Several bills allow students to file lawsuits against schools violating the laws for injunctive relief and financial damages. Disputes over an athlete’s sex are resolved by a physical anatomical examination or testosterone-level testing, according to many bills.
The sports-team ban isn’t the first legislation aimed at limiting transgender student activity, but for supporters of the sports-teams legislation 2021 has been by far their most successful year.
North Carolina enacted legislation in 2016 requiring students in public schools to use bathrooms corresponding to the sex listed on their birth certificates. But legislators in each of the 16 states attempting during 2017 legislative sessions to enact similar bathroom bills failed to guide the legislation into law, according to a National Conference of State Legislatures analysis.
Then came the bills to prohibit transgender athletes from girls’ and women’s sports teams.
“The messaging sounds nice, ‘protecting our women and girls,’ but they are failing to protect our most vulnerable girls—those who are transgender and need opportunity just like everyone else,” said Arli Christian, ACLU campaign strategist.
Brandon Boulware, a corporate lawyer and father to a transgender athlete, in testimony before the Missouri House said if legislators approved an amendment to H.B. 1141 banning his child from participating on girls’ volleyball and tennis teams in Kansas City, they risked sapping the student’s confidence and happiness.
“I ask you, please, don’t take that away from my daughter or the countless others like her who are out there. Let them have their childhoods,” Boulware said.
Bill opponents, many of whom are Democrats, said during legislative debates across the country the motivation for introducing the bills was a Republican push to appeal to social conservative voters and prohibit practices that rarely if ever occur.
But supporters claimed that’s missing the point.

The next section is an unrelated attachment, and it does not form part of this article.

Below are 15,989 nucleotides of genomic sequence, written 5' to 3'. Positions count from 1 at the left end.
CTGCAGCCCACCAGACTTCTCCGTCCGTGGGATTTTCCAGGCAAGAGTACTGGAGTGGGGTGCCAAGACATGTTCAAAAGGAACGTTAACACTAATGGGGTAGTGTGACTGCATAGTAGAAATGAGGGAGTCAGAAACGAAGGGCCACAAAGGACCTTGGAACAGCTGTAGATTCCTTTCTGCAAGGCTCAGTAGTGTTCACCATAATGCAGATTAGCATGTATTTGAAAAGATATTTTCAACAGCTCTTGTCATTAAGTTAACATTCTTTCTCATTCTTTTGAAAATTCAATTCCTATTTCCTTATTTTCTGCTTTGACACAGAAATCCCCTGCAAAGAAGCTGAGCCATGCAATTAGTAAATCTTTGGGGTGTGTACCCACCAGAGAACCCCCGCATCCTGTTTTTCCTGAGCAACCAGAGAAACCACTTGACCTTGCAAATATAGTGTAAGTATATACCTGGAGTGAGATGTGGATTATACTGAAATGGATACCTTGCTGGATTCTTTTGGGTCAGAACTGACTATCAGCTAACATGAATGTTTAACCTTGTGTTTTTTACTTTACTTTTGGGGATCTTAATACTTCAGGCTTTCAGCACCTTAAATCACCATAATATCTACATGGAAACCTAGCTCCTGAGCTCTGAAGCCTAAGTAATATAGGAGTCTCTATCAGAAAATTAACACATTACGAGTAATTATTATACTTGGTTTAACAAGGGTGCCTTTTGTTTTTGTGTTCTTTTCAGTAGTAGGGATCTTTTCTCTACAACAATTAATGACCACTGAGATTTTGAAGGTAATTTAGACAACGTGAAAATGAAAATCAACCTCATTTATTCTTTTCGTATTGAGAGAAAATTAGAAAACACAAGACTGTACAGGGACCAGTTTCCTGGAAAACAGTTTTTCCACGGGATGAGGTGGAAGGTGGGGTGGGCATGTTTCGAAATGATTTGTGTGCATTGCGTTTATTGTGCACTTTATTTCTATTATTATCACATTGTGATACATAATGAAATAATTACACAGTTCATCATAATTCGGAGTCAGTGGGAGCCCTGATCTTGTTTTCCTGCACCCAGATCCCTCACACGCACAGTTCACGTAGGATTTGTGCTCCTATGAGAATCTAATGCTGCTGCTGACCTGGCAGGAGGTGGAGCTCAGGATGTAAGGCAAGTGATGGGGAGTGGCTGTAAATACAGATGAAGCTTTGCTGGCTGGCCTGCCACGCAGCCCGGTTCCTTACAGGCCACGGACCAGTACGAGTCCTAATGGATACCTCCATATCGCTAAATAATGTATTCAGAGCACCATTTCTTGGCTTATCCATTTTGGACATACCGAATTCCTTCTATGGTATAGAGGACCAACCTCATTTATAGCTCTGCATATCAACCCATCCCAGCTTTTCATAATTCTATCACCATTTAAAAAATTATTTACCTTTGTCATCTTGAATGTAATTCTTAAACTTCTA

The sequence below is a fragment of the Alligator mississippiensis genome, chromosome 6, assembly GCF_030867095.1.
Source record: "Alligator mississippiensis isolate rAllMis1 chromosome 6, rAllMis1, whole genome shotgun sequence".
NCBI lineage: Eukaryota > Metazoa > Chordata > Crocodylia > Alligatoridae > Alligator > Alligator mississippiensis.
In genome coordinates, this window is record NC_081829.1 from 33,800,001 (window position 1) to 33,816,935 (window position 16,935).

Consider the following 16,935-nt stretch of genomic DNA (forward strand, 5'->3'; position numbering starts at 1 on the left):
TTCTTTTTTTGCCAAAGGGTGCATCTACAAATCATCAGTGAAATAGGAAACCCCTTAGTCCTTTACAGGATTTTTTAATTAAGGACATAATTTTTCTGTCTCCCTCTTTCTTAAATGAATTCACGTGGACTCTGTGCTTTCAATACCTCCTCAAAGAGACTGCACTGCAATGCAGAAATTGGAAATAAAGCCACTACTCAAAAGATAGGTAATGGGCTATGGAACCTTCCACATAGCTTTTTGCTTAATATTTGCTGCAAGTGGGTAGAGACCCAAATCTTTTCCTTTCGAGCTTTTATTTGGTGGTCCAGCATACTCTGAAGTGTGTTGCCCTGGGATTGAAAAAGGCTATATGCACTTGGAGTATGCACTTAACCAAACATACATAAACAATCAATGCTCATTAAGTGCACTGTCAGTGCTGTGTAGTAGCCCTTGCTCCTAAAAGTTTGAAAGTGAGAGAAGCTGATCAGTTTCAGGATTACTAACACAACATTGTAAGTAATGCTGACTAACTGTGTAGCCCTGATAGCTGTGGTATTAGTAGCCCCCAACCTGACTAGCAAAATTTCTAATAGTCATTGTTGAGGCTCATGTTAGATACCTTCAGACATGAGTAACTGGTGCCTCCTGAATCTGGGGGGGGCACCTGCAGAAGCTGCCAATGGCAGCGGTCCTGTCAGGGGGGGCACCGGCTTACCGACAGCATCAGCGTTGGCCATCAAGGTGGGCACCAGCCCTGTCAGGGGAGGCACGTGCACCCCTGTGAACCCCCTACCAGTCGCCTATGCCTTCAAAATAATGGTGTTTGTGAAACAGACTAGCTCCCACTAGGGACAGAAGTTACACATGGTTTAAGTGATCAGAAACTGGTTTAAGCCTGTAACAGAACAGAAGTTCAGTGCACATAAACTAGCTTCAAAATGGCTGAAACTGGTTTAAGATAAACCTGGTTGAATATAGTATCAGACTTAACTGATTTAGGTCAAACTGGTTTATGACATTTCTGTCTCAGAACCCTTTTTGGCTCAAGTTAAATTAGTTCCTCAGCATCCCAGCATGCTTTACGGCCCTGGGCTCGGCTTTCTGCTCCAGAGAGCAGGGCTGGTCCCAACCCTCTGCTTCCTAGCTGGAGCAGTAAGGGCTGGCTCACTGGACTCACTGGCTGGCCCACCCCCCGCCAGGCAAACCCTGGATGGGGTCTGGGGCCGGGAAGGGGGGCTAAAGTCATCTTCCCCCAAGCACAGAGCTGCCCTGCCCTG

“It’s not an issue now, but we sit here every day and we take preemptive measures to avoid conflicts and heartache,” state Sen. Beth Mizell (R), a sponsor of Louisiana legislation, said during May 5 debate on S.B. 156. “What I’m asking for is a pre-emptive measure,” she said.
The Louisiana High School Athletic Association’s policy already stipulates that students “compete in the gender of their birth certificate unless they have undergone sex reassignment.”
“It was near impossible for us to even find a transgender athlete in the state of Louisiana to sit here and speak to you today. I find that so incredibly disheartening that they haven’t even had the opportunity,” SarahJane Guidry, executive director of the Forum for Equality, an LGBTQ advocacy group, told the Louisiana House’s education committee.
And others claimed the measures could do more harm than good. The bill could decrease tourism revenue and dent the state’s accommodating reputation, said Tennessee Rep. Gloria Johnson (D) during debate over H.B. 3. The chances the legislation would survive a legal challenge are slim and the bill is hurtful to youth, she said.
“This bill shames kids for something they have no control over,” she said.
Tennessee Gov. Bill Lee (R) didn’t find those arguments persuasive. He signed the bill March 26 and it enters into force Aug. 1.
The nation’s first transgender-athlete ban in Idaho (H.B. 500), was challenged in trial court and later appealed to the U.S. Court of Appeals for the Ninth Circuit, which heard oral argument May 3. Whichever side loses may seek review by the U.S. Supreme Court.
“We are absolutely preparing litigation, and we expect to be successful,” ACLU’s Christian said. “We are prepared to fight. We fought in the state legislatures and where we didn’t win those we will fight in the courts,” she said.
LGBTQ advocates said legislation at the state level is likely to continue, with the next wave perhaps focused on prohibiting individuals younger than 19 years old from receiving gender reassignment surgery. Arkansas this year became the first state to prohibit the surgeries, though 20 states also introduced similar bills, according to the ACLU.
—With assistance from Andrew Kreighbaum